In Mooncakes we have a magical tale of childhood crushes meeting again as teens and having to navigate what their new relationship could be. The wonderful Tillie Walden (Spinning, On A Sunbeam) describes it as ‘spellbinding‘, personally I’d have gone with absolutely enchanting.
Mooncakes is a tale of magic, starring two teens, one a young witch, the other a werewolf, living in a world where magic exists alongside the world we know. Yet, because it’s all done so wonderfully well, the magic is completely secondary to the actual story here… and that story is a fabulously old-fashioned love story.
The two teens are both Chinese-American, both queer, both with unconventional families, and they’re bound by first their childhood friendship and now something deeper.
This is a reunion tale, childhood crushes who find each other once more and dance around what their newfound and obvious attraction might become, and all while having to deal with all the magical stuff.
Tam is lonely, shy, non-binary, and a werewolf struggling with her transformations. Whilst Nova is hard of hearing and a damn fine teen witch, working in her Grandmother’s bookshop, mostly to loan out books but ending up with a sideline in supernatural investigation.
But, as I said, the nicest thing about Mooncakes is that all that magic and the teens’ witchcraft is merely a backdrop to the more important tale. This is a very personal story, of relationships, teen discovery, whether that’s of self or of love, and navigating those difficult waters we’ve all been through in one form or another.
Everything begins with Nova following a white wolf into the woods and stumbling across Tam, her childhood crush, back in town after being away for a long time attempting to control her monthly transformations.
That part of Tam’s life is the least important thing in so many ways, even if there’s plenty to find out about wolf-magic in addition to the difficulties of transformation, even if Tam’s having trouble controlling the transformations, even if there’s actually an archdemon in the forest and it’s up to Tam to destroy it… all of it pales into the problems the two have in coming to terms with whatever is between them.
In fact, there’s a wonderful disregard for the big dangerous things that really put a smile on my face…
But as for really making me laugh, that comes later, after Nova’s scientist pal really nails everything between the two with a deliberately loaded line after the pair decide it’s time to follow Nana’s advice and experiment… with magic…
It’s all in the silent reaction of the teens, but even better, in that final panel, it’s all captured in the body language… that’s perfect comic (and comedic) storytelling.
From that point on, the die is cast, it’s just fun watching the two skirt around the issue before giving into what it seems everyone else in their lives simply takes for granted…
Again, that’s such a wonderful turn of phrase, funny, accepting, inclusive, non-judgmental, but most of all, body language and facial expression doing at least as much as the words do.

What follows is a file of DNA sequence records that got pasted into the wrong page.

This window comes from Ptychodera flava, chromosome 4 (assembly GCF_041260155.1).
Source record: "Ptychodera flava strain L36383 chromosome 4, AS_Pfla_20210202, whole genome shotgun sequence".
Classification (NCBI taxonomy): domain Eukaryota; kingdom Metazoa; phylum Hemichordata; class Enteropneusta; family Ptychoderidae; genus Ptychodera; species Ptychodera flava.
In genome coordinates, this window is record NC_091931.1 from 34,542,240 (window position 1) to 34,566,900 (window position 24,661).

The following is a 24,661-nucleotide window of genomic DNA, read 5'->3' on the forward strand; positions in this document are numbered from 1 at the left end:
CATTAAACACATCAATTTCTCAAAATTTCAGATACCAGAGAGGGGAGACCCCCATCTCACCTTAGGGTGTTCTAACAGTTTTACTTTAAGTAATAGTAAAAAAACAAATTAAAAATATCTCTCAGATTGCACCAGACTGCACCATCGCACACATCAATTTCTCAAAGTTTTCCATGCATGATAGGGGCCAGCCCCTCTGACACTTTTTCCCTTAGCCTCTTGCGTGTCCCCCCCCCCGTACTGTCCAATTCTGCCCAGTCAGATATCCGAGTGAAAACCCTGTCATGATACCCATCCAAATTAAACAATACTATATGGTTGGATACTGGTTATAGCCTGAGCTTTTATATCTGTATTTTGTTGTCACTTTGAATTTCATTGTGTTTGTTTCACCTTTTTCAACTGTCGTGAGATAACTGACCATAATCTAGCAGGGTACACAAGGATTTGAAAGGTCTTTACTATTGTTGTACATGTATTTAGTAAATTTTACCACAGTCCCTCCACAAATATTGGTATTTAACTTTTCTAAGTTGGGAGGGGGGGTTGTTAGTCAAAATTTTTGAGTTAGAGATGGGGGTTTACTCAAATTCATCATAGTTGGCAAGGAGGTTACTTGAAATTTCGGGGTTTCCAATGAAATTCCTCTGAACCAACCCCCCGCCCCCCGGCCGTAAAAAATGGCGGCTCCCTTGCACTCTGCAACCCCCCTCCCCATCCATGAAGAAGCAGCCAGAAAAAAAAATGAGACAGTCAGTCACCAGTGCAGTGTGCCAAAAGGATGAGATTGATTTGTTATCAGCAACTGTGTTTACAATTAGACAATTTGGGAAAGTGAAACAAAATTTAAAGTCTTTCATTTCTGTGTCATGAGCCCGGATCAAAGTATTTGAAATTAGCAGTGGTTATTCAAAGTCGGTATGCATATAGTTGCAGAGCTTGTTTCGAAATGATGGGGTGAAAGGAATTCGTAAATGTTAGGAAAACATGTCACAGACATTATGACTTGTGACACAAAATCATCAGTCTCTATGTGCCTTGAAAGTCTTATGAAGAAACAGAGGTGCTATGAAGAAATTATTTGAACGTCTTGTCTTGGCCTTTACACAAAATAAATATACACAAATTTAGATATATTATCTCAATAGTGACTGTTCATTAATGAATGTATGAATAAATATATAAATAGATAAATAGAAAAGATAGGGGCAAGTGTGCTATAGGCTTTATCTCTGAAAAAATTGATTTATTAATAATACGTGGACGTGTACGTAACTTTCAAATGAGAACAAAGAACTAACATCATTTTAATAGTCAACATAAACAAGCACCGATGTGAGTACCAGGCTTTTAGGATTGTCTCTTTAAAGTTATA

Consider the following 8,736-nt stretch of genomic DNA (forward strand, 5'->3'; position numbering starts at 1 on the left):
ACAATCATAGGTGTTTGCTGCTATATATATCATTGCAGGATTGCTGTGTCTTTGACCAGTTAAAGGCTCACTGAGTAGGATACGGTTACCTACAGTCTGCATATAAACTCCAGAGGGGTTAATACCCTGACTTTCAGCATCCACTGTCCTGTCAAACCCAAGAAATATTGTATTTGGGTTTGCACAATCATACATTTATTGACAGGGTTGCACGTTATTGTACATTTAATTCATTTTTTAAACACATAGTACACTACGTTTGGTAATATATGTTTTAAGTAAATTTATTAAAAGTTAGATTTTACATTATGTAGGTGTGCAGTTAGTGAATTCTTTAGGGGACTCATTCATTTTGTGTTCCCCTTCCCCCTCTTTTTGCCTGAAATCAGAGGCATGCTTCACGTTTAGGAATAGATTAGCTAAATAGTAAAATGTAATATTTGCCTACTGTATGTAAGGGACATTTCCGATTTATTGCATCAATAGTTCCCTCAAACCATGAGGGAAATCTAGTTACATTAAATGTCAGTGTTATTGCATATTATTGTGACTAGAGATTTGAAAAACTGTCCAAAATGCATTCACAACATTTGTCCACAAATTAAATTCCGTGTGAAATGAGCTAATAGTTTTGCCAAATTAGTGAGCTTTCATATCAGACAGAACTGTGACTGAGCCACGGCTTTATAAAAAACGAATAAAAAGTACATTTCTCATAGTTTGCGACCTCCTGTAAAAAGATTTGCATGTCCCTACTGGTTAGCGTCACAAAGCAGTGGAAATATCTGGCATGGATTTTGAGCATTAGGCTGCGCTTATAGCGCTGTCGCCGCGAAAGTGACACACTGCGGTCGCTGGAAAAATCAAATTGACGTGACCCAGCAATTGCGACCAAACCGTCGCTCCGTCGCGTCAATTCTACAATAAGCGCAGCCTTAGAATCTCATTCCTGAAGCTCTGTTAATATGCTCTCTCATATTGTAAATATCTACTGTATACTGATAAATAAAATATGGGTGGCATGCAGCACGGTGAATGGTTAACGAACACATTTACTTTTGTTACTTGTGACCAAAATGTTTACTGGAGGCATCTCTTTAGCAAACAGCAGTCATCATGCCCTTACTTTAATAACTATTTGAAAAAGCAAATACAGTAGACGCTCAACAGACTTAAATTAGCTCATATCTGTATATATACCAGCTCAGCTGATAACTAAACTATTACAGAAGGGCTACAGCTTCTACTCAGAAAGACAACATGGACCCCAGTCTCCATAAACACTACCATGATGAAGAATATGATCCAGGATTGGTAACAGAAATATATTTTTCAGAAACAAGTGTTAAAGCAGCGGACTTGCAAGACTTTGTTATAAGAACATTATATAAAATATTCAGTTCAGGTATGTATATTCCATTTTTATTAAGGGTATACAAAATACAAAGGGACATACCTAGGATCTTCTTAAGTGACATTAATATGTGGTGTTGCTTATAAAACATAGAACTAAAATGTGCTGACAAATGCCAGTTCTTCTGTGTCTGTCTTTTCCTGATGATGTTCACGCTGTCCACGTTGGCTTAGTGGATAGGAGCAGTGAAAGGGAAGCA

And I think that’s the reason I enjoyed Mooncakes as much as I did. Here, writer and artist let the art carry a lot of the storytelling weight, allowing the dialogue to be more natural, less needed to be said as we’re already being shown what’s going on.
That’s why it works so well, the love story that merely masquerades as a magical adventure. And it’s all the better that this good old-fashioned love story is played as such with its queer leads.
And the magical setting simply gets used time and again either for laughs… cousin Terry in particular is a great moment, or for exploring the hardships and emotional trauma both teens have suffered. The gathering of Nova’s family and the reason why she lives with her Nanas is particularly nicely played out, with a suitably supernatural twist that just works because it’s so perfectly underplayed. Similarly, when we get into Tam’s background, her own troubled family life and how it ties into what’s going on in the woods, everything just falls perfectly into place.
In fact, when everything with the demon in the woods gets played out in the final act of the book, it almost felt disappointing, not because it wasn’t entertainingly done, or because it didn’t work… it absolutely did both of those things. No, the disappointment came with the movement of focus from that developing love story between Nova and Tam to the showdown with the demon thing.
Frankly, I could have read so much more of Mooncakes, read page after page of the wonderfully simply, yet so wonderfully well-done relationship drama.
Tillie Walden’s quote on the front is good sure, but for me, Mooncakes is just positively enchanting.
Mooncakes, written by Suzanne Walker and Wendy Xu, art by Wendy Xu, letters by Joamette Gil. Published by Lion Forge/ Roar.
This print version of Mooncakes originated as the webcomic Mooncakes, although this print version has been extensively reworked to produce what is now a really fabulous thing.